Children play among the ruins of Hull caused by the heavy bombing it received, just over a decade on from the end of the war. The streets of the 1950s are the territory of girls, boys and the emergent sub-group of the teenager. Pearson Park in Hull is the locus for the entire community as younger children are joined by mothers with prams and elderly men observing all from the park benches. Meanwhile local youth display their new post-war sense of freedom.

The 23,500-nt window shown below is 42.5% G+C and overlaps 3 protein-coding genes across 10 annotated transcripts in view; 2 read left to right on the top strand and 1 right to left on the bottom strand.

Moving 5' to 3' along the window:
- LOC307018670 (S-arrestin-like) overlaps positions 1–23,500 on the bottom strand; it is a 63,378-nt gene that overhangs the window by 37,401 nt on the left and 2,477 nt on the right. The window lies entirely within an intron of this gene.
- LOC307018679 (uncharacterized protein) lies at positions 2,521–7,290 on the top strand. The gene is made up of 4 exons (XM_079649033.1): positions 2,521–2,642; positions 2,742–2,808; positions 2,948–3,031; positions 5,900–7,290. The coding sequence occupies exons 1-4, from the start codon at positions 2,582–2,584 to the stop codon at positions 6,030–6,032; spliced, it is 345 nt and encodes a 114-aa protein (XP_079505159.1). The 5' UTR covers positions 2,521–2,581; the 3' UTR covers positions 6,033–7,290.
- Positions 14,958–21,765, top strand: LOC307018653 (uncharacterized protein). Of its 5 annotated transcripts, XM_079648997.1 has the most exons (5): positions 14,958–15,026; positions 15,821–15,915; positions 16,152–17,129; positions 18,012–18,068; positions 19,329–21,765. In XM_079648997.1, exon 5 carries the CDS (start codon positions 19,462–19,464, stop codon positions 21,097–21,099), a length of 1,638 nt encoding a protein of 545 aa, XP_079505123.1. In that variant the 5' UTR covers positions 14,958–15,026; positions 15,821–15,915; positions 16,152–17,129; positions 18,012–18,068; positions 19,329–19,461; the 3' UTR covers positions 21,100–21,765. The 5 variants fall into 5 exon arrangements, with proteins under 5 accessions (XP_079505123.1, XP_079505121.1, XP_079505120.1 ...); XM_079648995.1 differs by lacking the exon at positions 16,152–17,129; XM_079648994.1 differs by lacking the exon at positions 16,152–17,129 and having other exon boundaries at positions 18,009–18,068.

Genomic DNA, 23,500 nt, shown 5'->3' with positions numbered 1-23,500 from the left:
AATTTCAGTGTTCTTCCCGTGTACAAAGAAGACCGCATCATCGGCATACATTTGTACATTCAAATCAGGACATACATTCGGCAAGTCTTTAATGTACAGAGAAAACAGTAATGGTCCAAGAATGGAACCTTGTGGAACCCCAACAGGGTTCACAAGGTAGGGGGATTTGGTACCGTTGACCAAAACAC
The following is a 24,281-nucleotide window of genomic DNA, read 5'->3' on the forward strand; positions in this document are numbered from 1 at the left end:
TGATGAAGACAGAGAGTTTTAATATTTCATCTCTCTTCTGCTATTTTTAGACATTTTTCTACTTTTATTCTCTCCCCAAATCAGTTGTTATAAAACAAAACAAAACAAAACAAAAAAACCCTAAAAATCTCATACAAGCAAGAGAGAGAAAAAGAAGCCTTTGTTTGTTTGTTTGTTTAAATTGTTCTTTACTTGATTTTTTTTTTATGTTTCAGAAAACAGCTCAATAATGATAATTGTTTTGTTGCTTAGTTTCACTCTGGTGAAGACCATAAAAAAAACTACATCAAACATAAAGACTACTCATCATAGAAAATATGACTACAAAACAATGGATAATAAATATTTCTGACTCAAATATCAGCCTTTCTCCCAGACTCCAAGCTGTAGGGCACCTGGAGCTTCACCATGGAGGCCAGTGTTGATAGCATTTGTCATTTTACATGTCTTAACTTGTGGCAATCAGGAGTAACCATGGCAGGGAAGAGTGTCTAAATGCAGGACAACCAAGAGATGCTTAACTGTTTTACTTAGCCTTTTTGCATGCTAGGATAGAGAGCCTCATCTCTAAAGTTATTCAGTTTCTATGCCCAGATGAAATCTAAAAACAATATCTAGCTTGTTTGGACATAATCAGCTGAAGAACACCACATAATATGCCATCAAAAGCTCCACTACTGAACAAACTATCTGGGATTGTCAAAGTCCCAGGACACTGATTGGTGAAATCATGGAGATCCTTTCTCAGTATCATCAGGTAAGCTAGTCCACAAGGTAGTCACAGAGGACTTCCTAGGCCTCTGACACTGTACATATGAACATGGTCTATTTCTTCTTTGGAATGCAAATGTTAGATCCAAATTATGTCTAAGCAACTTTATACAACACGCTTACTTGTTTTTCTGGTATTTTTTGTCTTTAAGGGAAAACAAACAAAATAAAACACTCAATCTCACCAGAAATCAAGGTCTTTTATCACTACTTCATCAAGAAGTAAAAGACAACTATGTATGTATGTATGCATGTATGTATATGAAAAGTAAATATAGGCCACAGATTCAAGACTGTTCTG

This is one of a number of films made by John Turner, who, on his arrival in Hull in 1957 to study Physics at the University, wandered around Hull with his 8mm cine camera. He filmed everyday life in the streets, parks and docks, the shoppers in the city centre and locals at Hull Fair. At this time Hull was proving to be a prime place for exemplifying the everyday life of the nation, with the University at its centre. Richard Hoggart was a lecturer there and published his influential book on culture and class, The Uses of Literacy, in this same year, 1957. The year before Philip Larkin moved into his second floor flat overlooking Pearson Park, heavily featured in this film – although he doesn’t seem to make an appearance.